MANAMA: US Secretary of State John Kerry urged Iran on Thursday to help end wars in Yemen and Syria, where Tehran and its Gulf Arab rivals are backing opposing sides.
On the first visit by a US chief diplomat to Bahrain since 2010, Kerry told authorities in Manama accused of discriminating against the country’s Shiite majority that respect for human rights was “essential”.
Kerry was to meet his Gulf counterparts later Thursday, two weeks before President Barack Obama is scheduled to attend a Gulf Cooperation Council summit in Riyadh when Washington’s Middle East policy is likely to come under the microscope.
Kerry called on Iran to “help us end the war in Yemen help us end the war in Syria, not intensify, and help us to be able to change the dynamics of this region”.
He told a news conference in Manama that Tehran should “prove to the world that it wants to be a constructive member of the international community and contribute to peace and stability”.
Iran struck last year a landmark deal with world powers on its nuclear ambitions, which has led to the lifting of international sanctions on the Islamic republic.
Bahraini Foreign Minister Sheikh Khalid bin Ahmed Al-Khalifa, whose government accuses Iran of stoking persistent protests among the kingdom’s Shiites demanding an end to Sunni minority rule, echoed Kerry’s call.
“Yes, we do want to see Iran change its foreign policy,” he said, speaking alongside Kerry.
All the Gulf Arab states, apart from Oman, are taking part in a Saudi-led coalition that has been battling Iran-backed Shiite rebels in Yemen since March last year, in a war which the United Nations says has killed around 6,300 people.
The Arab states of the Gulf have also been staunch backers of Syrian rebel groups fighting to overthrow President Bashar al-Assad’s regime since 2011.
Iran, with Russia, has been among the regime’s principal supporters in the conflict that has killed more than 270,000 people and pushed nearly five million into exile.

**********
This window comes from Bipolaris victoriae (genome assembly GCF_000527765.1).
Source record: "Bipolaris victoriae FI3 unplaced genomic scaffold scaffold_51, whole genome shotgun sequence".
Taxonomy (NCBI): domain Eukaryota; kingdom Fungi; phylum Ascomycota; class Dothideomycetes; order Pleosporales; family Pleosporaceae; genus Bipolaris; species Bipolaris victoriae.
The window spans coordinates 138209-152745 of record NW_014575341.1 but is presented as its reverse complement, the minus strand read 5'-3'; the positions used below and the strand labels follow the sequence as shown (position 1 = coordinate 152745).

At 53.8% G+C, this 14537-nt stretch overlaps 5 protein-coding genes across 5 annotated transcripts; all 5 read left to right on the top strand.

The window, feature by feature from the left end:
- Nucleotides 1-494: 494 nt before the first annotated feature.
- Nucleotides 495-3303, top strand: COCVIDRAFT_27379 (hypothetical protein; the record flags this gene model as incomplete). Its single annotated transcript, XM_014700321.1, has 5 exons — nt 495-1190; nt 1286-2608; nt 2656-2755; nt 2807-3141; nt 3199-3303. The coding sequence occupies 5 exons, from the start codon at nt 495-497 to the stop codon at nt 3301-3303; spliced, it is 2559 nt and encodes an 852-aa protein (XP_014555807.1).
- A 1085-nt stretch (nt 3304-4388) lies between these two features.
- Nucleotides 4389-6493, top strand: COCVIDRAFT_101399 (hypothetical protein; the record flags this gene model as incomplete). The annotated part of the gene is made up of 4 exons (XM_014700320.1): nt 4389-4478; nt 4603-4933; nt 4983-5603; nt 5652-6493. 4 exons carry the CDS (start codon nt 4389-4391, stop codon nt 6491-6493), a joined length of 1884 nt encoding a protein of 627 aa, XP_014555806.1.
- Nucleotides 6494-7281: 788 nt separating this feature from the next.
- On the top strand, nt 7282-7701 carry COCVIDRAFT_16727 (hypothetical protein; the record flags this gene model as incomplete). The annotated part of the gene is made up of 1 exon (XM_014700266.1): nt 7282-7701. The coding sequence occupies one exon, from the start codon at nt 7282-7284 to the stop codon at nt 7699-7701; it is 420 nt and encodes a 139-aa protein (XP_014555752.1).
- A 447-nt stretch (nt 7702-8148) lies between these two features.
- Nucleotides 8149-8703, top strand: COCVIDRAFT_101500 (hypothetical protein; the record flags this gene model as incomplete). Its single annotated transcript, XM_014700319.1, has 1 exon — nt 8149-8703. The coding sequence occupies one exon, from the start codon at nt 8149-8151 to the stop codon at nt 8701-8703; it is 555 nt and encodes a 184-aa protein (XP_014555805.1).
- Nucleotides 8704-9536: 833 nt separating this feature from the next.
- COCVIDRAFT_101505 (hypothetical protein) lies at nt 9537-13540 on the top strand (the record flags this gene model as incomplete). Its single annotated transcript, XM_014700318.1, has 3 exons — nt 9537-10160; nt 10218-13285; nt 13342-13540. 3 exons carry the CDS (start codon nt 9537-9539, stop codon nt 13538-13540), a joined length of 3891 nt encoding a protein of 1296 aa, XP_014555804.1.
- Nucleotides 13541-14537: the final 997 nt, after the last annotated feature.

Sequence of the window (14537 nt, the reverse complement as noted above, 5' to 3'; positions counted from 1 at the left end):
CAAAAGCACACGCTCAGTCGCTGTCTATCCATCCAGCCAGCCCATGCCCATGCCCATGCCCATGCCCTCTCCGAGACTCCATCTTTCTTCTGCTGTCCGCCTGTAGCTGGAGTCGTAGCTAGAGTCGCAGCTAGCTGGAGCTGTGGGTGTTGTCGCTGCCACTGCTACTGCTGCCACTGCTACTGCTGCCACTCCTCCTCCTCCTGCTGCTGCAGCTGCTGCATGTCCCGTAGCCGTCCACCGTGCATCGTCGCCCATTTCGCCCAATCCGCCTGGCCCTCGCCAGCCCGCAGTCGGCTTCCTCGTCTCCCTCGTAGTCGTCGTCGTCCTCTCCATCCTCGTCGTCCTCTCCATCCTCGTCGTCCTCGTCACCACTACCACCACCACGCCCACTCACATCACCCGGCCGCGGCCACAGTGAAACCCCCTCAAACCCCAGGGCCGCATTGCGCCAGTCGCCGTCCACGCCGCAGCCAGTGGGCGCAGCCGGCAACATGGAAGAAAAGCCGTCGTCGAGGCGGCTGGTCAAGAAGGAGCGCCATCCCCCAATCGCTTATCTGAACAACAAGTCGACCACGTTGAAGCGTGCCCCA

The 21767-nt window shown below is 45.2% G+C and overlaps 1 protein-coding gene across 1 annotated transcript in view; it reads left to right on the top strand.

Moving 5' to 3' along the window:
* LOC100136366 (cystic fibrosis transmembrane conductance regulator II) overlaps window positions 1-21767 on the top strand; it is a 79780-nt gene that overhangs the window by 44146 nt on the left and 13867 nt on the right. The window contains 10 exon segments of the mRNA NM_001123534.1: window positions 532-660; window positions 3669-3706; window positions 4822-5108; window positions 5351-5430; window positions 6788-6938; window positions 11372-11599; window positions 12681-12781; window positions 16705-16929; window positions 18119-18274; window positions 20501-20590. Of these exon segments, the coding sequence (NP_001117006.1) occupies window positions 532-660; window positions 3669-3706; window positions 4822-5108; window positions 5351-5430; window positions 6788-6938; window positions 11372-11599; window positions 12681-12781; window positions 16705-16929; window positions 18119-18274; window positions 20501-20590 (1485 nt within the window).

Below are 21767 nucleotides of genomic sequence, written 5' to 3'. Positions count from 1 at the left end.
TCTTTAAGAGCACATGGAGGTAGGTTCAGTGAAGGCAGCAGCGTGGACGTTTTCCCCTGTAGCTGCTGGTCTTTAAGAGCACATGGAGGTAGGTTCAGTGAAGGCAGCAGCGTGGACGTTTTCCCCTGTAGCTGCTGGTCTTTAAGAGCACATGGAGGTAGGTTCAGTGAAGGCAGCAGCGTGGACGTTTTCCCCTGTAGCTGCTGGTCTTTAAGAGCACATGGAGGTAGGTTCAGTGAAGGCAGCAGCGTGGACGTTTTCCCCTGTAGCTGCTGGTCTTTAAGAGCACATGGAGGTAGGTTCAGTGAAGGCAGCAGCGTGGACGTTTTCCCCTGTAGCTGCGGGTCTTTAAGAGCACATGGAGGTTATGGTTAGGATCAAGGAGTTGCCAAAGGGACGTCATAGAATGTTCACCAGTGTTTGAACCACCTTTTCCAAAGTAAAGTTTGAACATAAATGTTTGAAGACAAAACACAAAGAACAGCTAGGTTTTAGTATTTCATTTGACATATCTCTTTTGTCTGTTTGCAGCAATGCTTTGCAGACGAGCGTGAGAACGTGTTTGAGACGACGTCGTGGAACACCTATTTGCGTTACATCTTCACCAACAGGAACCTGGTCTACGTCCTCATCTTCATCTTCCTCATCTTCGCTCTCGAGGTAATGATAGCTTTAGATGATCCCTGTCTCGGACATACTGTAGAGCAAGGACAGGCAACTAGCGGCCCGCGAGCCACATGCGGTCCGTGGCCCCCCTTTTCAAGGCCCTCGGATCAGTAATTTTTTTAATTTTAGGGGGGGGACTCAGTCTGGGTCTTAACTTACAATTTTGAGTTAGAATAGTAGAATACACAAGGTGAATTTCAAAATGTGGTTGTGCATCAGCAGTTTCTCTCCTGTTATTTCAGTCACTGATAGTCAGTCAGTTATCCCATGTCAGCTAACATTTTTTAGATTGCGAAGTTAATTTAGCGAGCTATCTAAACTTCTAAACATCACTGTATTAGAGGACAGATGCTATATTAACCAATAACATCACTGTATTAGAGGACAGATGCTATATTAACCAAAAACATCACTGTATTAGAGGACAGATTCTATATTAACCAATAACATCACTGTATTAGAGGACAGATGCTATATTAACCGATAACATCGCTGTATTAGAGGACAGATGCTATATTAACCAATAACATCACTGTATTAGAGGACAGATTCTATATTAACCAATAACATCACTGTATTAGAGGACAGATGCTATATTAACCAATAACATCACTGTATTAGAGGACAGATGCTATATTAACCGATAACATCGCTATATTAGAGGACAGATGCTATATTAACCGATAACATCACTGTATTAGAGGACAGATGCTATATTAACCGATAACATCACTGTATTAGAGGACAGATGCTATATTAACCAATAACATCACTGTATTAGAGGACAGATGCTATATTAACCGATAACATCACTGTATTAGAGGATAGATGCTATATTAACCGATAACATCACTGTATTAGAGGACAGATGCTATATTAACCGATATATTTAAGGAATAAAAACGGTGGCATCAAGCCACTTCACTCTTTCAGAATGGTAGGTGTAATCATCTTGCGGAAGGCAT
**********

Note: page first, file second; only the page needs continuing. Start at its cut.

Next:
In his meeting with Gulf ministers, Kerry was to discuss “some of the critical regional issues, primarily Yemen, Syria, the situation in Iraq, Lebanon, and elsewhere in the region,” a US official said.
The six-nation GCC also includes the Sunni-dominated monarchies of Saudi Arabia, the United Arab Emirates, Qatar, Kuwait and Oman.
Saudi Arabia, Bahrain and the UAE have carried out air strikes against the Islamic State jihadist group in Syria as part of a US-led military coalition.
“We’re satisfied, I think, with the overall level of support that we’re getting from the Gulf states in the coalition,” the US official said.
On Bahrain, Kerry urged authorities to adopt an “inclusive political system”.
“Here, as in all nations, we believe that respect for human rights and an inclusive political system are essential,” Kerry said.
He said he and Sheikh Khalid “had the chance to discuss the ongoing effort to address and to reduce sectarian divisions here in Bahrain and elsewhere”.
“I appreciate the seriousness with which he considers this issue,” he said.
“We all welcome steps by sides to create conditions to provide for greater political involvement for the citizens of this great country,” he added.
In 2011, the tiny but strategic island state, which is dominated by a ruling family drawn from the Sunni minority, crushed a Shiite-led uprising calling for a full constitutional monarchy with an elected prime minister.
Scores of Shiites were rounded up and sentenced to lengthy jail terms, including opposition chiefs.
Amnesty International urged Bahraini authorities earlier this month to “immediately and unconditionally” release jailed opposition figures.
“The alarming erosion of human rights in Bahrain in recent years means that anyone who dares to criticise the authorities or call for reform risks severe punishment,” said Amnesty’s regional deputy director James Lynch.